A Crown (crown.png) represents the General's desire for the unit to charge the enemy. If a crown.png is present in the pool of orders and you select a matching number card, then that token is moved toward the beginning of the track the appropriate distance.

Example: The 7waves.pngwyrms.png is played while the Crown of Wyrms is one of the cards in the pool. The waves.png token could be moved along the track 4 spaces and the wyrms.png token back toward the beginning of the track 3 spaces; or any combination of moves which totals 7 spaces.

If you select and play the crown.png, move the matching unit token back toward the beginning of the track until it reaches a space occupied by another unit token. (This is the same as playing an Ace, except that you do not get to choose a direction.)

If any play would move a token beyond the starting space on the battlefield track, leave the token in the first space instead.

After playing a card, turn over a card from the draw pile to replace it. If the new card is the Excuse, then the game ends immediately.


When the Excuse is drawn, the enemy army surges forward. Units only have a chance if there are other units behind it, buying the ones further ahead time to escape.

Each player's score is the total value of the three unit tokens represented by the three suits on the Pawn or Crown that they were dealt at the beginning of the game. The player with the most points is the winner.

The unit token closest to the start of the track is worth zero points. If several unit tokens are in the same space closest to the start, each is worth zero.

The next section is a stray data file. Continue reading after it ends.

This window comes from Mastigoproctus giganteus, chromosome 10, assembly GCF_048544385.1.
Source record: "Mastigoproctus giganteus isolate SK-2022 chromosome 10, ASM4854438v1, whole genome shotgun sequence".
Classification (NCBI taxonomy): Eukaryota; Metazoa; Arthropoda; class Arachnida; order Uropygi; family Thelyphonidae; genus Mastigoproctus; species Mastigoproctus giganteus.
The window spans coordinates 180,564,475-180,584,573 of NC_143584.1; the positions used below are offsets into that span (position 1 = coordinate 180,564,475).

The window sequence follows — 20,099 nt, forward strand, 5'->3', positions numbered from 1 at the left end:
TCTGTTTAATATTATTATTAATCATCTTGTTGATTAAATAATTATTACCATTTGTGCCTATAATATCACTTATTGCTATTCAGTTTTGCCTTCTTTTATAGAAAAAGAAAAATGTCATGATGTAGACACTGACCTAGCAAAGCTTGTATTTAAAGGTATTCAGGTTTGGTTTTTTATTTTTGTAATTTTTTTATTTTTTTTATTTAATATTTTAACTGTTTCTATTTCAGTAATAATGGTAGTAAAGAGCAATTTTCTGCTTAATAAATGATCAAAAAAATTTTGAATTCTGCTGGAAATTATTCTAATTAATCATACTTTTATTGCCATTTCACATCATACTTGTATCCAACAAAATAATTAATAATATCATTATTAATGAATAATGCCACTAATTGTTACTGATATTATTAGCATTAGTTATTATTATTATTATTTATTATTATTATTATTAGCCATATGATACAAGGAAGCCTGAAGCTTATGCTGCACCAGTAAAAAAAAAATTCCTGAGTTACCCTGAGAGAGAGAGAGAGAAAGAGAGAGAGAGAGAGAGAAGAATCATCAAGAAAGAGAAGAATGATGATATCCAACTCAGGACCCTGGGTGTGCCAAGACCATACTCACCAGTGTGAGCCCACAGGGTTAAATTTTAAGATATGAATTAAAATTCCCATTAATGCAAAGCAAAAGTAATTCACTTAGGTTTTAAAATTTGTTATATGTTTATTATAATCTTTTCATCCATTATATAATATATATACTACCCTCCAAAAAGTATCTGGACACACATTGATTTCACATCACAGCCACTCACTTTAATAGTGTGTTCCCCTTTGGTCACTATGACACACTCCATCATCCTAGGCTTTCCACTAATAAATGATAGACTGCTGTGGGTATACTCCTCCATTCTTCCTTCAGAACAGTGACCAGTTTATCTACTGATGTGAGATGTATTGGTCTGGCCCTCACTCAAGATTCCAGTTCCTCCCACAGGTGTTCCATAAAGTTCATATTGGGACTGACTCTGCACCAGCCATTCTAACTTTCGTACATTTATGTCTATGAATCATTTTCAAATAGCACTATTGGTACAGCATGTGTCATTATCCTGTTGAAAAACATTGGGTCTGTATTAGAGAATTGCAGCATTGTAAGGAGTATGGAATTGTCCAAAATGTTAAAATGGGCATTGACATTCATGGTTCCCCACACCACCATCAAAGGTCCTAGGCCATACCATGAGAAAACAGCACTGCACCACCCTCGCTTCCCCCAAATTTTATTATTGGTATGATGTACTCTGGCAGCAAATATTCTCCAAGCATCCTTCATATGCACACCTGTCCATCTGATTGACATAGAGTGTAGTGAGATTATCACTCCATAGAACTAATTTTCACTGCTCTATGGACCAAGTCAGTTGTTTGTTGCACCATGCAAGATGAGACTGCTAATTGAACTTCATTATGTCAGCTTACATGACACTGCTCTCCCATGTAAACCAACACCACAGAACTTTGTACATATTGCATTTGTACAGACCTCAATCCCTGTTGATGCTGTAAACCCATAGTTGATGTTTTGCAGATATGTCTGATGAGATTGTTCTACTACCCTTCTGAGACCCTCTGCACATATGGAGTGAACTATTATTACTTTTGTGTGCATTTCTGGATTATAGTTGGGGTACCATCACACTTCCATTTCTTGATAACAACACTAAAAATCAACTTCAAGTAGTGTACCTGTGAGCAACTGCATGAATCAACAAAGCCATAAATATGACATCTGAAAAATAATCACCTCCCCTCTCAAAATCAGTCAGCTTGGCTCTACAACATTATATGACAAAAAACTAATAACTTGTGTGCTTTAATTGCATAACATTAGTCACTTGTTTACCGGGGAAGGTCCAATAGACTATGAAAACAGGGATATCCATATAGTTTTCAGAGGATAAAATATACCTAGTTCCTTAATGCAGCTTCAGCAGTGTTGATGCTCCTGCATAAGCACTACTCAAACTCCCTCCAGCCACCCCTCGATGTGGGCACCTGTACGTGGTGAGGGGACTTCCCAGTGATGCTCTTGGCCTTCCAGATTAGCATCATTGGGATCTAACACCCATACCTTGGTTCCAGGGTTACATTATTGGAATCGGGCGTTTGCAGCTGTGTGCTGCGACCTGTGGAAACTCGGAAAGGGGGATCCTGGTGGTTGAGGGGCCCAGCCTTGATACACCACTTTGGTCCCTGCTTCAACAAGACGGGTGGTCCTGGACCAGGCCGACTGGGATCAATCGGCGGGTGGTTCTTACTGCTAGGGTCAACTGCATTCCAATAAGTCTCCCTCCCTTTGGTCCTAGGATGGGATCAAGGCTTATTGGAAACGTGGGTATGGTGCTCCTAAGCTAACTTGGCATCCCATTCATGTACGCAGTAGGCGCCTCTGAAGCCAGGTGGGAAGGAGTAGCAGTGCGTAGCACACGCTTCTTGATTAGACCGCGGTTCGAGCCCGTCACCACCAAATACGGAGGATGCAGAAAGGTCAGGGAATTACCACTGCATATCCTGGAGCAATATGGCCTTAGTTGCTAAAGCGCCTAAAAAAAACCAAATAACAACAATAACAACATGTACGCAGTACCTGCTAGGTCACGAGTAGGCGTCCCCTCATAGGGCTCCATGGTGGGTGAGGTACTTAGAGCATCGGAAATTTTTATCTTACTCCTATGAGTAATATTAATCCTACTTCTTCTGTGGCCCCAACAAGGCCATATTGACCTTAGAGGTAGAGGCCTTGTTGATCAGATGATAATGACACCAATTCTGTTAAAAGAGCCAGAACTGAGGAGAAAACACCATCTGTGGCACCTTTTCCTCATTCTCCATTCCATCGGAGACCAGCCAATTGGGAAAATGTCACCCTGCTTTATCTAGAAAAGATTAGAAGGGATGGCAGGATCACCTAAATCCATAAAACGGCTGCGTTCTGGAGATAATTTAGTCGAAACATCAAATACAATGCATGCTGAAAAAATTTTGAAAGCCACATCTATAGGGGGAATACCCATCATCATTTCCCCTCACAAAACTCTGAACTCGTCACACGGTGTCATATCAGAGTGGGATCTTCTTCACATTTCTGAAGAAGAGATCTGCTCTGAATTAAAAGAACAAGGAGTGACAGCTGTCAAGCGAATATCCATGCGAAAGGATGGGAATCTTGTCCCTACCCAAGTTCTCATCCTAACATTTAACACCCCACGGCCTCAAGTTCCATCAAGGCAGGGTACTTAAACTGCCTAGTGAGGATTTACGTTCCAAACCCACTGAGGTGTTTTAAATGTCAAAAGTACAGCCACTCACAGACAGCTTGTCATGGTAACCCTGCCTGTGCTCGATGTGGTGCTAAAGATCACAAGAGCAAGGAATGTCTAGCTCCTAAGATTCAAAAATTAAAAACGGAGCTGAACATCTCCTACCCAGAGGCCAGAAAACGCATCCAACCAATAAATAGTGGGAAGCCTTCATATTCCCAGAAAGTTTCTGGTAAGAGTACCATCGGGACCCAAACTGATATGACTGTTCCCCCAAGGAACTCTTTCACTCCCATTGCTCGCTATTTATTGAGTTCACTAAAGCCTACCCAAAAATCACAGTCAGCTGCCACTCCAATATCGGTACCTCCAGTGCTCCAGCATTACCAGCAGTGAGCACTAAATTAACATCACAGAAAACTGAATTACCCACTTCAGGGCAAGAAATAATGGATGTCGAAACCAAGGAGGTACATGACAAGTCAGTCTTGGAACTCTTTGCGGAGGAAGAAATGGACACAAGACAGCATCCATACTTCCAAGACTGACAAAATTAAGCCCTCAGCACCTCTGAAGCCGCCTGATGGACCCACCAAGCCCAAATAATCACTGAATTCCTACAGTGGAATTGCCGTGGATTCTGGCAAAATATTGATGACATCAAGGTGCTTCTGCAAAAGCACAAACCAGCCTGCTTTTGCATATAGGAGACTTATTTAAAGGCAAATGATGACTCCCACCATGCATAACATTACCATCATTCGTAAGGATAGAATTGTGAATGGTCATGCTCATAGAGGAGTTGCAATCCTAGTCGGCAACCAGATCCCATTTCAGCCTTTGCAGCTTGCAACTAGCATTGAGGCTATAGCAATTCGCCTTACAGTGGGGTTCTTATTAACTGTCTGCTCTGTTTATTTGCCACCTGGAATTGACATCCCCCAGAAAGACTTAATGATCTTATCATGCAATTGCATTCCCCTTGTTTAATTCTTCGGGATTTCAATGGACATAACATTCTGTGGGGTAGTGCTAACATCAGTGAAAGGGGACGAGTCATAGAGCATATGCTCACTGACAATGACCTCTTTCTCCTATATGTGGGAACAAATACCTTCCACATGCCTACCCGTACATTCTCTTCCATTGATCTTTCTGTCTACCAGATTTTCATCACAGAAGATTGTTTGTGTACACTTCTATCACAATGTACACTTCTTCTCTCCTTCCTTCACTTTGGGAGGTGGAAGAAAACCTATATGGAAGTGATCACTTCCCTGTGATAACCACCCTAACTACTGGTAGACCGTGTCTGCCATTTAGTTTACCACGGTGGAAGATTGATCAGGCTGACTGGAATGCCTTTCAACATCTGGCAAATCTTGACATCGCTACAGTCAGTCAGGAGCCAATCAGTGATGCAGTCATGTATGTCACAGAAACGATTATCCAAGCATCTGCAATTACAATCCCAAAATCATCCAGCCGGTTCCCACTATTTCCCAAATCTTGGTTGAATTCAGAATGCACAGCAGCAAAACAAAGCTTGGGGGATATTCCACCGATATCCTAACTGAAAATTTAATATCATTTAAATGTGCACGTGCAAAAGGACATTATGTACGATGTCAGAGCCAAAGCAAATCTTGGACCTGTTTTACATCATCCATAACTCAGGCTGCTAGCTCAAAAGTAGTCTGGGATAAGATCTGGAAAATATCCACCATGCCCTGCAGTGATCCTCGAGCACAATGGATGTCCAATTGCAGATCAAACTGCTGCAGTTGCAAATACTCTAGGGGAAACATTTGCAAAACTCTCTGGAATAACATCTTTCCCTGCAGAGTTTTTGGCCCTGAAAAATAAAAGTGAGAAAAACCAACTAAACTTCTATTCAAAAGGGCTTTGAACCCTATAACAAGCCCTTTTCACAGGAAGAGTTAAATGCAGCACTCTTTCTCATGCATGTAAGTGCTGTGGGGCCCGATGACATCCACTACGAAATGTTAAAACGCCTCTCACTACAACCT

The unit token next along the track is worth one point. If several tokens are in the same space, each is worth one.

The unit token next along the track is worth two, and so on. If all the tokens are in different spaces along the battlefield track, then the forwardmost token is worth five points.

Note that players will probably share some of the same scoring suits.


Fog of War: This variant adds uncertainty about which unit is which. It's untested, but should add some combination of bluffing and madness. Here's how it works:

Shuffle the draw pile, but do put the Excuse in it.

After receiving a goal card, each player draws three cards from the draw pile. If any of these cards is an Ace or Crown, they may reveal it and draw another. Once they have three number-ranked cards, they pick one and put the remaining two back on the draw pile.

Put any revealed Aces or Crowns back on the draw pile, shuffle it, and add the Excuse as per the usual rules. Play proceeds as normal until the Excuse is drawn.

After the Excuse is drawn but before points are counted, players reveal their secret number cards. Starting with the higher ranked card, swap the positions of the unit tokens corresponding to the two suits on the card. (If the two cards are the same rank, order won't matter.)

Then count score, following the usual rules.

The variant is totally untested but is sure to be crazy.


Original design by Gregory R. Payne; game development by P.D. Magnus.

Playtesters included Nate Straight and Cristyn Magnus.